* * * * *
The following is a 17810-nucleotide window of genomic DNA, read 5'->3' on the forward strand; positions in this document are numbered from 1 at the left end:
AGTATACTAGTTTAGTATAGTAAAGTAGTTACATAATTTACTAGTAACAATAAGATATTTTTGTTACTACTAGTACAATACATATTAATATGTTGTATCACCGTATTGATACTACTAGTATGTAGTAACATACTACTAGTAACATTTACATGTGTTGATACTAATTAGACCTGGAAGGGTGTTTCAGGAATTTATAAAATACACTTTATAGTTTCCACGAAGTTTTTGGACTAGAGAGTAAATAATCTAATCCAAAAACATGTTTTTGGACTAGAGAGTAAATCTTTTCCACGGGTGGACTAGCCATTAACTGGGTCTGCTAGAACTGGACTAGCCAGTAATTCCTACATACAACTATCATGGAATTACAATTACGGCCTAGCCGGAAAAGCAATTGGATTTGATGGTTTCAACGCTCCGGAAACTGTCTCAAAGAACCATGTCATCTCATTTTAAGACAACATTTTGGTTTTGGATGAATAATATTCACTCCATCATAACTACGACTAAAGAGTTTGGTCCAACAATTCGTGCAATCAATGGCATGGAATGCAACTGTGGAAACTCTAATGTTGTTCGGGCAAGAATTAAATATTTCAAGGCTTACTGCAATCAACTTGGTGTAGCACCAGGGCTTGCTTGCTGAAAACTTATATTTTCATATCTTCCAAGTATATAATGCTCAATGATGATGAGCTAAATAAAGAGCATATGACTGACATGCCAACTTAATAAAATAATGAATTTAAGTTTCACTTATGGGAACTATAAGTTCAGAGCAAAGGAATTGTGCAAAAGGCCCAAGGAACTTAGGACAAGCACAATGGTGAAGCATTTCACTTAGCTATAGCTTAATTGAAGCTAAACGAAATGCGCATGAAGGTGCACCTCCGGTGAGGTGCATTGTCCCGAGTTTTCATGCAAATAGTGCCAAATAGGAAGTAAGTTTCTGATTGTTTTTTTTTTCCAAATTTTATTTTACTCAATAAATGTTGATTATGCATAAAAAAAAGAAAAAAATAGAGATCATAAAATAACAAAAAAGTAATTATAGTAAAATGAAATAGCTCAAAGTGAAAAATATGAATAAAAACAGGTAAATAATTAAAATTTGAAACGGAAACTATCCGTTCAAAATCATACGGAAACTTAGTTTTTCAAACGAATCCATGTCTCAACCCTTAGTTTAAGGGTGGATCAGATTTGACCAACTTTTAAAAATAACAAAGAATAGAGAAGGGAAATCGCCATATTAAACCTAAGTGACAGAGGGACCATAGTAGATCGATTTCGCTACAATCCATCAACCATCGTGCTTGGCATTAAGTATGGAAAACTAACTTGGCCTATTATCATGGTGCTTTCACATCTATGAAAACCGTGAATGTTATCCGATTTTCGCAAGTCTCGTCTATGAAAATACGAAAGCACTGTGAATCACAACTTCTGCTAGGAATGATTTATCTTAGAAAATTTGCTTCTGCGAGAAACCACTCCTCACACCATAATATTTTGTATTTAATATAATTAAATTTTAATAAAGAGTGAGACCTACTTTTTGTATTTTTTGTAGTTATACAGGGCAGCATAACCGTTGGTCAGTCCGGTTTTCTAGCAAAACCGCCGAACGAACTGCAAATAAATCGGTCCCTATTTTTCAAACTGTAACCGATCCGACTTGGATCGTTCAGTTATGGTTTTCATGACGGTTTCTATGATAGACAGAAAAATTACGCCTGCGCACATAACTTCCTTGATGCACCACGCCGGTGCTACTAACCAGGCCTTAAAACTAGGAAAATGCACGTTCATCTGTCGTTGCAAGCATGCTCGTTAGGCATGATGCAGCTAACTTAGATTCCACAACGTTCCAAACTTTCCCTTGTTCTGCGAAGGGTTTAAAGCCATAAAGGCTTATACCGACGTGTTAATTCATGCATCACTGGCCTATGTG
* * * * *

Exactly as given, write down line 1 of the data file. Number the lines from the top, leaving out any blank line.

The following is a 17810-nucleotide window of genomic DNA, read 5'->3' on the forward strand; positions in this document are numbered from 1 at the left end: